Yakuza Kiwami also has cabaret girl interactions, and it’s Rina plot is both a highlight of the game, and perhaps the most glaring fault. Rina is a girl a lot of players will meet accidentally when they’re trying to complete the Goromi quest. Drag Majima was no where near the shitshow a lot of cross dressing scenes are, and I’m glad I stumbled upon this character. Upon your first chat with Rina, you find out she’s a lesbian. I love this in general because it’s pretty rare to see gay characters in AAA games at all, let alone in this kind of context. Kiryu keeps requesting Rina every visit (you can’t request anyone else) and they even hang out outside the club. It’s really nice to see Kiryu be so progressive when it comes gay people, with him offering constant encouragement. There’s no prospects of anything other than a fun time talking with her, and talking with her genuinely feels like how my conversations about being gay go. Outside of a bad comment that men shouldn’t be allowed to wear make-up (they are and the ones who do rock it), pretty much all the conversations are great. I wish it could end there, but unfortunately there’s a big finale to this sub-story. In the finale, Rina ends up deciding that the girl she likes isn’t femme enough for her liking, and doesn’t ask her out. She feels like she’ll never be able to find a girl it’ll work out with, so she rather have the best man, Kiryu. Kiryu proceeds to tell her that she’s putting to much stock in butch vs femme and that if she really likes the girl as a person, it might work out better than she expects. This is good advice because while it’s totally fine to have a preference of femme or masc girls, if you like someone beyond that, then it’s worth following your heart. Rina takes the advice to heart, but then things turn for the worse. She decides that she still want a night with Kiryu, and they proceed to a love hotel. Questioning your sexuality and experimenting with a consenting partner you trust is also totally okay, but the game again doesn’t end there. The players are then “treated” to a first-person, live-action, not-sex scene. I think this ruins the finale. Her experimenting was a private affair the players weren’t invited into, and it feels bad that we get to see a lesbian lewd as a “reward” for pursuing her despite her sexuality. Rina then proceeds to proclaim she’s confident she only likes girls and maybe Kiryu should try being gay. There’s plenty of ways to see lewd girls in this game, heck this whole side story is right next to the strip club where you can see almost-naked girls pole dance. This was not the place for tease video, and it turned a very private moment public. Kiryu is not the player; you can only guide what he says between choices he would say, rather than speak directly for him. This was a personal moment between Kiryu and Rina, not the player. Rina’s storyline is still probably my favorite from Yakuza Kiwami, but I wish the developers skipped the “reward” for this plotline.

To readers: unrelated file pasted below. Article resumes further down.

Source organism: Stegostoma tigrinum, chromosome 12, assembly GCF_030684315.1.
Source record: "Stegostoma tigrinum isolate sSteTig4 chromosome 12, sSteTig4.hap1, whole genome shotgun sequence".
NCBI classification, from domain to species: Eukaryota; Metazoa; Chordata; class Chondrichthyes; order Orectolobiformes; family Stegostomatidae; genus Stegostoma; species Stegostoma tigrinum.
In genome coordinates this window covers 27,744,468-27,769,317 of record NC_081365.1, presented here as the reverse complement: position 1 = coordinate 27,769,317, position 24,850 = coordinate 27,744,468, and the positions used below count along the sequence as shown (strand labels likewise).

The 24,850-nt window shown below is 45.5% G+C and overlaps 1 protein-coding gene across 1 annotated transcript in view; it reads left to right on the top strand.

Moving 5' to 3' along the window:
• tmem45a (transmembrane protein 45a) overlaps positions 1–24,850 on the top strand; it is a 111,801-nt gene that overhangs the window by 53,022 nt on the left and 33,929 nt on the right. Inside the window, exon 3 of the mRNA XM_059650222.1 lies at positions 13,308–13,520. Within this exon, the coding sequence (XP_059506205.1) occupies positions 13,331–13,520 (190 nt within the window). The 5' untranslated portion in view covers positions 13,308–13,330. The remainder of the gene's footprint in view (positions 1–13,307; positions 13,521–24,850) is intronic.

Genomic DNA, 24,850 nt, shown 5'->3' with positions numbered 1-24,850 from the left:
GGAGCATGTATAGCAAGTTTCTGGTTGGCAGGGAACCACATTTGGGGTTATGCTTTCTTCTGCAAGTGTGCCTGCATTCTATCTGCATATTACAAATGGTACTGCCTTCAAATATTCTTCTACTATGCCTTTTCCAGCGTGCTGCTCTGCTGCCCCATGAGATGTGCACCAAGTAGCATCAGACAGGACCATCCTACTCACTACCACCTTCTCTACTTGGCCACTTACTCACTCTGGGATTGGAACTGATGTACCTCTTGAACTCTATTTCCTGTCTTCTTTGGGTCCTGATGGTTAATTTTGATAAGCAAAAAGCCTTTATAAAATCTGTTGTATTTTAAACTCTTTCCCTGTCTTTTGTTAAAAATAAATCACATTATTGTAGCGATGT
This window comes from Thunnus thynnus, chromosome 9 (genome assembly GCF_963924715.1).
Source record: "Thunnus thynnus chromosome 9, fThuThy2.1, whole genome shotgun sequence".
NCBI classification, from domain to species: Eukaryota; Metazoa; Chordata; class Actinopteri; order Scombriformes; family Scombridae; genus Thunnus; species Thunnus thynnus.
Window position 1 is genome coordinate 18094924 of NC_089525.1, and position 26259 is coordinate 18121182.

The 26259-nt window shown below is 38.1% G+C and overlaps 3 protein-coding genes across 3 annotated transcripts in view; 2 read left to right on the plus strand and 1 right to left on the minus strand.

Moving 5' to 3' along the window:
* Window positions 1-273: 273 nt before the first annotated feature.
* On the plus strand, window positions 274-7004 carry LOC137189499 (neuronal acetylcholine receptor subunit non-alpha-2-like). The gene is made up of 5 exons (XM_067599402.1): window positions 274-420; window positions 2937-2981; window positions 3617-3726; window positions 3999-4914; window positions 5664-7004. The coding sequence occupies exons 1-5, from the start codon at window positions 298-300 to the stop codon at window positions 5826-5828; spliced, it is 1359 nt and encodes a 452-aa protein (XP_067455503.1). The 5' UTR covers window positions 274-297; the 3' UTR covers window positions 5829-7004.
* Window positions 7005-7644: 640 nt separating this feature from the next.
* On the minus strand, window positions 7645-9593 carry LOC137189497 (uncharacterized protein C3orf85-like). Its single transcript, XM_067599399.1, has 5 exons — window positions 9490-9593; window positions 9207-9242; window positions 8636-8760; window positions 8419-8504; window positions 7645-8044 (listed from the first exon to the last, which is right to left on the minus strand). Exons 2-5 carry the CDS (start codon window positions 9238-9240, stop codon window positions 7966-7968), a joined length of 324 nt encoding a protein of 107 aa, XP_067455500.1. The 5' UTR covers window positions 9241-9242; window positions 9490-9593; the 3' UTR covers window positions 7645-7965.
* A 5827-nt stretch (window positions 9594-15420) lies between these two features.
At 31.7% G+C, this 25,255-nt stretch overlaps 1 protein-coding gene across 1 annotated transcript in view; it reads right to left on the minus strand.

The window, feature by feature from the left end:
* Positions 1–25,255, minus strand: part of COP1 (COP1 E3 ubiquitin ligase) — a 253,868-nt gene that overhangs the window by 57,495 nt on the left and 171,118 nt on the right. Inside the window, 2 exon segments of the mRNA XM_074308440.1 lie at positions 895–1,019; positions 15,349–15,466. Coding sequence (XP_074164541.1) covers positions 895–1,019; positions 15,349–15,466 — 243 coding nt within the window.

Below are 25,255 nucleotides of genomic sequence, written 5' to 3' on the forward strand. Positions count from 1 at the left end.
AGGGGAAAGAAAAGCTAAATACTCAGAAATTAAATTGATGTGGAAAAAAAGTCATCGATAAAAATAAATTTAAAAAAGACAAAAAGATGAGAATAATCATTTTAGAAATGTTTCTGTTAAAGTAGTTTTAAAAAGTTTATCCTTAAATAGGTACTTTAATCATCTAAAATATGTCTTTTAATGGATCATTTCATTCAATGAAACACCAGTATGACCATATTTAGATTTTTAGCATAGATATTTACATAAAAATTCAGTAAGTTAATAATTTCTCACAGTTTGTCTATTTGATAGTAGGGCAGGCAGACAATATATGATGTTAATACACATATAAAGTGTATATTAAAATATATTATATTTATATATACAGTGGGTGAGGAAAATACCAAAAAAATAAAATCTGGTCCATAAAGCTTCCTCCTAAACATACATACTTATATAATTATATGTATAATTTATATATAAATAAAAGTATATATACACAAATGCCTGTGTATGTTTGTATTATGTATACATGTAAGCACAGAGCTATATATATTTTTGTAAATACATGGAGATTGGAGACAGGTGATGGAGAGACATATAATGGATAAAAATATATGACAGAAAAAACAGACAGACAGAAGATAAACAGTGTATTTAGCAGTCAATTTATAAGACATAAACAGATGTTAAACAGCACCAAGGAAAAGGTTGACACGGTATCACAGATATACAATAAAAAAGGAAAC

The place Yakuza stumbles in terms of sexism the most is it’s cast of characters. There’s only three prominent women featured throughout the two games, Reina, Makoto, and Haruka. Every other woman is either an optional side character or just in the story for a scene or two. Makoto and Haruka are both central to the plots of their games. I do like both of their characters, but I also wish they weren’t treated as objects by most of the cast. They both start off as helpless things in need of protecting who are worth large sums of money because of objects they own. Over the story they get more characterization, but I wish their starting point had already had some character to them. Reina is actually feels like a real character from the start, rather than an object turned into a character. Don’t get me wrong, Makoto is a badass by the end of Yakuza 0, and I love Haruka with all my heart. I don’t know how many women Yakuza there are in 1988 and 2005, but I imagine it’s at least more than the two we see. The two we do see, one is actually great as she is an extremely strong fighter who teaches Kiryu the beast style, which subverts the usual tropes for women fighting. The other is a doctor, which is also great. No one mistakes her for a nurse or thinks twice about her taking medical care of someone so important in such a stressful scenario. Why do the women end there? Just momentary glimpses that are great. The game is no where near realistic. Kiryu shoots down helicopters cars and manages to not kill anyone, is the star of Michael Jackson’s Thriller, takes down armies of men on his own, becomes a real-estate tycoon, and the list goes on. Even if you took a hard stance on the gender accuracy of the yakuza, there are tons of important, powerful characters that aren’t Yakuza, none of which are women. The exception might be Yumi, however most of the game she’s treated as a helpless girl. Kazama setting up the scheme grants her the momentary power, rather than something she built up herself. There’s tons of important characters from prominent club owners to underground informants who all could have been women. There’s an exception that “The Forger” is a women, and this moment is played as a plot twist, and the character only exists for maybe 5 minutes and has 3 lines total. I do know that in the most recent entry, Yakuza: Like a Dragon, there are two female party members. I don’t know what roles they play or how prominent to the story they are, but I am hopeful that this pushes the series in the right direction.